The Family Daptone - "Hey Brother (Do Unto Others)" (3:52)
Soul Fugue - "The 100 Knights Orchestra" (4:58)
Review: Soul and funk heads won't want to miss this very special seven-inch from the Daptone Records crew, and not just because it's the label's 100th "45". The A-side features an all-star '60s soul cover of the Frightnrs rock-steady cut featuring vocal contributions from Saun and Starr, James Hunter, Lee Fields, Naomi Shelton, Duke Amayo, the Frightnrs and two legends who are no longer with us: Charles Bradley and Sharon Jones. It's a one-off that won't be repeated for obvious reasons, but more importantly it's very, very good. Over on the flip main man Bosco Mann takes charge, conducting and producing "two opposing armies" of woodwind and horn players from the label's expansive musical roster. As you'd expect, it's something of an epic.
Review: Ahmad Jamal track been sampled and reworked by Hip Hop greats
Primo - Gang Starr Solilquay of Chaos to Black Moon -Black Smif-mWessun- Pete Rock flipped on Something Funky release.
Richard Evans bass player and arranger blazes Jazz Funk intro, really sets it off from Original Foster Sylvers version very hot tune !!!
You're Gonna Need ME Dionne Warwick
1973 Monster of Pysch Soul tune
Written by Holland - Dozier- Holland Studios arranged by Mckinley Jackson you can hear that RAW DETROIT FUZZ FUNK Sound.
Dilla aka Jay Dee brought to the light of day after he flipped it on his Famous Donuts album (STOP) back in 2006 Well that history we already know!
Wu-Tang's Clap from THE W album (2000) as bonus track!
Etta James & Sugar Pie Desanto - "In The Basement" (Soul Flip edit) (3:20)
John Gary Williams - "My Sweet Lord" (Soul Flip edit) (3:59)
Review: On their latest limited edition salvo, the hardworking Soul Flip crew (AKA experienced DJs and producers Aldo Vanucci and Del Gazeebo) gets to work on two more stomping dancefloor cuts from the golden age of soul. First up on side A is a gently tooled-up and tightened up take on Etta James and Sugar Pie DeSanto's 1966 floor-heater "In The Basement", a hybrid soul-jazz/rhythm and blues jam rich in rubbery double bass, bustling drums, restless handclaps and brilliant lead vocals from the two legendary soul singers. On the flip they tackle Memphis musician John Gary Williams' 1972 cover of George Harrison's "My Sweet Lord", which brilliantly re-imagines the former Beatles' spiritual song as a sweaty gospel-soul stomper.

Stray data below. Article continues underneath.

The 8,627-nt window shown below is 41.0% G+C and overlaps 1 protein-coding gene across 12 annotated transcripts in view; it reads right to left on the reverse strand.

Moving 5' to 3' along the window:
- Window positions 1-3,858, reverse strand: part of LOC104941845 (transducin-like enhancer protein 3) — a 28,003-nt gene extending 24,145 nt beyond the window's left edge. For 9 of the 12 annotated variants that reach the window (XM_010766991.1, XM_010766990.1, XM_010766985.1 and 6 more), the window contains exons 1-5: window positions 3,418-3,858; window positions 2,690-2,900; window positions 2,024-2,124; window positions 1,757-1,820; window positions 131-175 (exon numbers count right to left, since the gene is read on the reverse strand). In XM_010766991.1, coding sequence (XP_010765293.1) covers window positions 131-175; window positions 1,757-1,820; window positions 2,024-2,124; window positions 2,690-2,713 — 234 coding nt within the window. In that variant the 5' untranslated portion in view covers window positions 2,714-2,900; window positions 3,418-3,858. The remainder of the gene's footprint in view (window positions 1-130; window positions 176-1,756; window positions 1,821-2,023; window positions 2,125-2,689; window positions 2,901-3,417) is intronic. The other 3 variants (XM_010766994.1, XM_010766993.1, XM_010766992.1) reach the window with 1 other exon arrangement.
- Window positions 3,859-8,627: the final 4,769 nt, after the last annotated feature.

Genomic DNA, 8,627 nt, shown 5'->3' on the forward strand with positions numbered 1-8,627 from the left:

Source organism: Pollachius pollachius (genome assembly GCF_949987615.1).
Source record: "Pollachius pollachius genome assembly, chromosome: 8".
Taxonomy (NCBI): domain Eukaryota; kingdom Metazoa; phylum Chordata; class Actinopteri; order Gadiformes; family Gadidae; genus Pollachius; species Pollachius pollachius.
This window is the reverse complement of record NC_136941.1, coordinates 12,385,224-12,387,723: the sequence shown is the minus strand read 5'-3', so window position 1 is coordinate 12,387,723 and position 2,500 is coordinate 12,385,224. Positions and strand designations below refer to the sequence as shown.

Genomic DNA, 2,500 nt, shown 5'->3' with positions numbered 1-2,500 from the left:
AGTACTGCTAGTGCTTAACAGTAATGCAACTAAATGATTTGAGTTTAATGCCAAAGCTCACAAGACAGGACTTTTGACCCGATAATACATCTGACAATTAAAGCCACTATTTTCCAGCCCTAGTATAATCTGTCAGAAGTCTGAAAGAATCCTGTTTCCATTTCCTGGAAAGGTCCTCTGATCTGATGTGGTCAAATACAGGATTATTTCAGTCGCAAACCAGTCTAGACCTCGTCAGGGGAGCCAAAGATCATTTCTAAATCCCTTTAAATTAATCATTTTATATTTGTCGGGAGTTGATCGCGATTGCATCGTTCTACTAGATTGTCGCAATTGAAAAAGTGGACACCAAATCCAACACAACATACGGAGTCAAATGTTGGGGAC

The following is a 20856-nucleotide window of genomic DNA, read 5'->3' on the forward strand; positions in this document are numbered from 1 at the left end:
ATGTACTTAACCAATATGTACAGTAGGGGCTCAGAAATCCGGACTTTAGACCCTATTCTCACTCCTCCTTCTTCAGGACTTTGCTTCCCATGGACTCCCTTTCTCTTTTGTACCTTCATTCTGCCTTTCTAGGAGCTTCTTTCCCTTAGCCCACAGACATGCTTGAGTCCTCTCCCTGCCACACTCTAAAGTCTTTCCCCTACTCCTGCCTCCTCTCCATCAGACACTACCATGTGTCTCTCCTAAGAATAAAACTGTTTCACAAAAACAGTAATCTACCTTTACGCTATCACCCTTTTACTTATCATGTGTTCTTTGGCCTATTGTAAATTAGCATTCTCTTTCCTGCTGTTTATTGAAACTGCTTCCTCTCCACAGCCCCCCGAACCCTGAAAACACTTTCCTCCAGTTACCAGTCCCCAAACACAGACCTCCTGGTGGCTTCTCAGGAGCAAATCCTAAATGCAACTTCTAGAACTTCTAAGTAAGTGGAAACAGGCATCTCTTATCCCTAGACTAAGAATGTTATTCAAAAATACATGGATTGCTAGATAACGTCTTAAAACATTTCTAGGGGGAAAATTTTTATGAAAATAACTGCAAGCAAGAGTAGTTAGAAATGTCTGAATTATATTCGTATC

Review: This reissue of American R&B/soul vocal group The Chi-Lites' "Are You My Woman?" (Tell Me So) from 1970 features a very familiar hook that was sampled on Beyonce and Jay Z's 2003 hit "Crazy In Love". Formed in 1959 in Chicago, Illinois, the group was led by Eugene Record and originally called Hi-Lites before adding on 'Chi', which derived from their hometown. They went on to release 15 albums between 1969 - 1990 and are best known for their classics "Have You Seen Her" and "Oh Girl".
Review: Marta Ren has made us wait for a follow-up to her superb 2016 debut album "Stop, Look, Listen". The good news is that a belated sequel is in the works, with this limited seven-inch single offering a first taster of the studio sessions. "Worth It" was certainly worth the wait (sorry). Based around a lolloping deep funk groove rich in heavy bass, hip-hop style drum breaks, crunchy guitars and rising horns, the track sounds like a long lost original 1960s recording rather than something made earlier this year. That's no criticism, though, because Ren's powerful, forthright vocals - available on the killer A-side version - suit that kind of fuzzy, retro-futurist production. Don't sleep on this one - it's one of the strongest soul records of the month without doubt.
Review: Danny Krivit's officially sanctioned re-edits of Earth Wind & Fire's "Brazilian Rhyme" and "Runnin" have been sought-after since they first appeared on a Japan-only 12" back in 2004. In fact, such is demand that even later bootleg pressings now go for silly money online. As this reissue proves, though, they're arguably amongst Krivit's strongest scalpel works. Certainly, his three-minute revision of the always too short "Brazilian Rhyme" teases it out to just the right length, in the process delivering a sweltering, sing-along summer anthem. The flipside revision of the equally as summery "Runnin" is every bit as good, with Krivit making merry with the original's life-affirming scat vocals and killer piano solos.